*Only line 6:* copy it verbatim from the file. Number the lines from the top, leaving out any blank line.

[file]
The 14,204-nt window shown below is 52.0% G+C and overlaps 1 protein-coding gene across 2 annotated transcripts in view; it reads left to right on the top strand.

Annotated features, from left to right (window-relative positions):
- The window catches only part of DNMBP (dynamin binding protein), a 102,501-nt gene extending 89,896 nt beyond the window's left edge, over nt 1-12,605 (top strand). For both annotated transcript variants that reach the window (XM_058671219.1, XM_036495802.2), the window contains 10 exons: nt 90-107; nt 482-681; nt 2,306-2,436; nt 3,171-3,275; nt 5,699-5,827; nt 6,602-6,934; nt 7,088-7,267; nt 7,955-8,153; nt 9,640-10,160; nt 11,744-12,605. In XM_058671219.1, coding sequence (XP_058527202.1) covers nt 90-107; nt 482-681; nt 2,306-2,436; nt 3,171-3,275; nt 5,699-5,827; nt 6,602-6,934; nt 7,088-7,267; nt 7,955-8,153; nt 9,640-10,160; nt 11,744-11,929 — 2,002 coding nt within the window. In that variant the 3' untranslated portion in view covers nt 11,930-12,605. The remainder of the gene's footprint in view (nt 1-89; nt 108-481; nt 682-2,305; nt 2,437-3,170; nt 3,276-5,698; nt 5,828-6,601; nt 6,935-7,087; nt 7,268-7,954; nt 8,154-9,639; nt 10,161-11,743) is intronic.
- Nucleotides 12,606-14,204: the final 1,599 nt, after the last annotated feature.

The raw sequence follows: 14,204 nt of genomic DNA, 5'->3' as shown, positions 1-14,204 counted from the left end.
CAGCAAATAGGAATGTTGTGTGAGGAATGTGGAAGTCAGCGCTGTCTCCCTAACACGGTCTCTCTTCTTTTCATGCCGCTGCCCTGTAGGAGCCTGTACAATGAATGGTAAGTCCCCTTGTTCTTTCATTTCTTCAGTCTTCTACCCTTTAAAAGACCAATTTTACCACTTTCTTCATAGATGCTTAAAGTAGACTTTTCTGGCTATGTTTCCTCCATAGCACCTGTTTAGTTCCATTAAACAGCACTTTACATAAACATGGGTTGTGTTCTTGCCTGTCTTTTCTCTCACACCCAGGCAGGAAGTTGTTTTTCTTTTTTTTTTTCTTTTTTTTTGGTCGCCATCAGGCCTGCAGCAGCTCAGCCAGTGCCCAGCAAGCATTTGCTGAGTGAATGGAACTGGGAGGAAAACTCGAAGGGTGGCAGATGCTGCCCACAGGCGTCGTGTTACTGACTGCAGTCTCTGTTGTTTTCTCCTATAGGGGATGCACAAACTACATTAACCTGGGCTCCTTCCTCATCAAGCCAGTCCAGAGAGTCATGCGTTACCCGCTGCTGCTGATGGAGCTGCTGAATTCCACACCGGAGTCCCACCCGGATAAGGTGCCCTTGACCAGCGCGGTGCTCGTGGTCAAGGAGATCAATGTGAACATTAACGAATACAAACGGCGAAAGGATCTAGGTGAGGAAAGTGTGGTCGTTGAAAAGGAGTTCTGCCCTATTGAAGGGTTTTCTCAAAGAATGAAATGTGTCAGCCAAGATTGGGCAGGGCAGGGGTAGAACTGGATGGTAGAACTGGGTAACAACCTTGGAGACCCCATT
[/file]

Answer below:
CAGCAAATAGGAATGTTGTGTGAGGAATGTGGAAGTCAGCGCTGTCTCCCTAACACGGTCTCTCTTCTTTTCATGCCGCTGCCCTGTAGGAGCCTGTACAATGAATGGTAAGTCCCCTTGTTCTTTCATTTCTTCAGTCTTCTACCCTTTAAAAGACCAATTTTACCACTTTCTTCATAGATGCTTAAAGTAGACTTTTCTGGCTATGTTTCCTCCATAGCACCTGTTTAGTTCCATTAAACAGCACTTTACATAAACATGGGTTGTGTTCTTGCCTGTCTTTTCTCTCACACCCAGGCAGGAAGTTGTTTTTCTTTTTTTTTTTCTTTTTTTTTGGTCGCCATCAGGCCTGCAGCAGCTCAGCCAGTGCCCAGCAAGCATTTGCTGAGTGAATGGAACTGGGAGGAAAACTCGAAGGGTGGCAGATGCTGCCCACAGGCGTCGTGTTACTGACTGCAGTCTCTGTTGTTTTCTCCTATAGGGGATGCACAAACTACATTAACCTGGGCTCCTTCCTCATCAAGCCAGTCCAGAGAGTCATGCGTTACCCGCTGCTGCTGATGGAGCTGCTGAATTCCACACCGGAGTCCCACCCGGATAAGGTGCCCTTGACCAGCGCGGTGCTCGTGGTCAAGGAGATCAATGTGAACATTAACGAATACAAACGGCGAAAGGATCTAGGTGAGGAAAGTGTGGTCGTTGAAAAGGAGTTCTGCCCTATTGAAGGGTTTTCTCAAAGAATGAAATGTGTCAGCCAAGATTGGGCAGGGCAGGGGTAGAACTGGATGGTAGAACTGGGTAACAACCTTGGAGACCCCATT